Are you looking for a printer that can help you save machine and material cost, spend less time, and obtain high-quality products without errors or blemishes? Look no further, as resin 3D printers are here to solve all your needs…
Resin 3D technology is globally known for its ability to produce high-quality products with well-defined edges, all thanks to the Vat Polymerization Technology (VPT). This technology uses the photopolymerization process, which entails exposing polymer (in liquid form) to ultraviolet light to turn them to solids. Note that these machines do not use filament or powder. They use resin.
There are three types of the Vat Polymerization Technology (VPT): The Stereolithography method, Light Crystal Display (LCD) printing, and the Digital Light Processing (DLP). The main difference between them is the light source used to treat the resin.
Stereolithography is commonly used, and is sometimes referred to as the ‘mother of all digital printing technologies’. The process starts with the roller of the printer spreading out a thin layer of polymer in liquid form. Because of this form, the thickness across the entire platform will be uniform and consistent.
The liquid polymer is often sensitive to UV. When it comes in contact with a computer-controlled UV laser, the resin transforms from liquid to solid. The laser then marks the outline of the print that it came in contact with onto the resin layer and hardens that part only. The other parts not touched by the laser will remain liquid.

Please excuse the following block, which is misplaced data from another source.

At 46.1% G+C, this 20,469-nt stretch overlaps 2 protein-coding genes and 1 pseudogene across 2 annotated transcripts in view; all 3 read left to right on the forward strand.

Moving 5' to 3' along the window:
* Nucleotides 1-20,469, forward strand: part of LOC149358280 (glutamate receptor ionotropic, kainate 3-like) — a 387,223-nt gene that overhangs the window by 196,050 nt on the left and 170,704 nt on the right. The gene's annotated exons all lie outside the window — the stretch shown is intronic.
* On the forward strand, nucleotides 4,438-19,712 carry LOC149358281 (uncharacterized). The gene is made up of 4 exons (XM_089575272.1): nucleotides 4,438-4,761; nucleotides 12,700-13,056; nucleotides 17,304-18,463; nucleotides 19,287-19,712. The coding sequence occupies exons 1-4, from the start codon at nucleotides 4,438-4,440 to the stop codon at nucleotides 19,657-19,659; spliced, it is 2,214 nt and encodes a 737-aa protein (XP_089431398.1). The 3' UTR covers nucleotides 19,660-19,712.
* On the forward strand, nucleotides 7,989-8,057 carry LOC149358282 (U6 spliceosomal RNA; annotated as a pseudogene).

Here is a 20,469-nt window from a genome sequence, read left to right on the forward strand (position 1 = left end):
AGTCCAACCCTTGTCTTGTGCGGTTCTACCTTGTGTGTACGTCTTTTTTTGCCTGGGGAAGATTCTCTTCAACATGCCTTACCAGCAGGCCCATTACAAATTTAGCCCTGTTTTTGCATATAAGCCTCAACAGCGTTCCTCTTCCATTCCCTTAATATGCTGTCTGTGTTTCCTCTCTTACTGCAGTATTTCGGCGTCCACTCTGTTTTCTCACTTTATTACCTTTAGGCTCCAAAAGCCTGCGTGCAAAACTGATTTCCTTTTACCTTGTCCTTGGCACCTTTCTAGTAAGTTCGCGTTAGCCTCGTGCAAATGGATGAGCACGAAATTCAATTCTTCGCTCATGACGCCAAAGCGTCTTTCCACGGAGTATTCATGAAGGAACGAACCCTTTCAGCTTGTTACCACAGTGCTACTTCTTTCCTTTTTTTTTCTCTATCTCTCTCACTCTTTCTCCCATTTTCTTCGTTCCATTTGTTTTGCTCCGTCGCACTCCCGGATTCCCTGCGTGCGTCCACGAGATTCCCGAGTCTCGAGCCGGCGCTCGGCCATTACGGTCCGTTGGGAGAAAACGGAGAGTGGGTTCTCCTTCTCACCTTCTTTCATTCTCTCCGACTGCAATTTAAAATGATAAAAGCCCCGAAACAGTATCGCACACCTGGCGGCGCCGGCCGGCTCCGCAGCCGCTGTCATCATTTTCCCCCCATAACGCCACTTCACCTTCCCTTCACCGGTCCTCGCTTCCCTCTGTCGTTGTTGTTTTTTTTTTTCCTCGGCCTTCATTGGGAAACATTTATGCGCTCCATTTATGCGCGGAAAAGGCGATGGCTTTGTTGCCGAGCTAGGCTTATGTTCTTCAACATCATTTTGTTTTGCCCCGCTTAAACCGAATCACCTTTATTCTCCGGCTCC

These procedures are repeated over and over again, with the printer roller spreading out a new thin layer every time. The laser continuously solidifies specific areas of the layer that eventually make up different parts of the print. Since it is in the liquid form, support materials need to be added to prevent parts from sticking out. Once the desired object is gotten, the print is removed from the resin tank. The excess liquid is either allowed to flow away or be stored and reused for another printing operation. The remaining thing to complete is the finishing touch on the print, which includes smoothing the surfaces and edges, removing support systems/structures, paint the object, etc.
Now you may be wondering, what are the resins available for use? Is every resin good for every kind of production?
Different types of resins exist. We have transparent resin, mammoth resin, standard resin, and grey resin.
- Mammoth resin: This resin is one of the most powerful resins, and is often used on big industrial 3D printers. It can print up to a size of 2100x700x800mm and can be spray painted based on personal choice.
- Transparent resin: As the name implies, this resin is actually transparent. It can also be ordered with several colors, prints up to the size of the mammoth resin and be spray painted based on personal choice as well.
- Gray Resin: This resin often produces very grey, smooth and detailed products. It is often used to create small and mid-sized products.
- Standard resin: This beautiful thing about this resin is that it is highly affordable. Plus, you can even order this with supporting structures, so you do not have to spend so much time on finishing touches.
Digital Light Processing entails exposing liquid polymer to light emanating from a DLP projector (under safe conditions).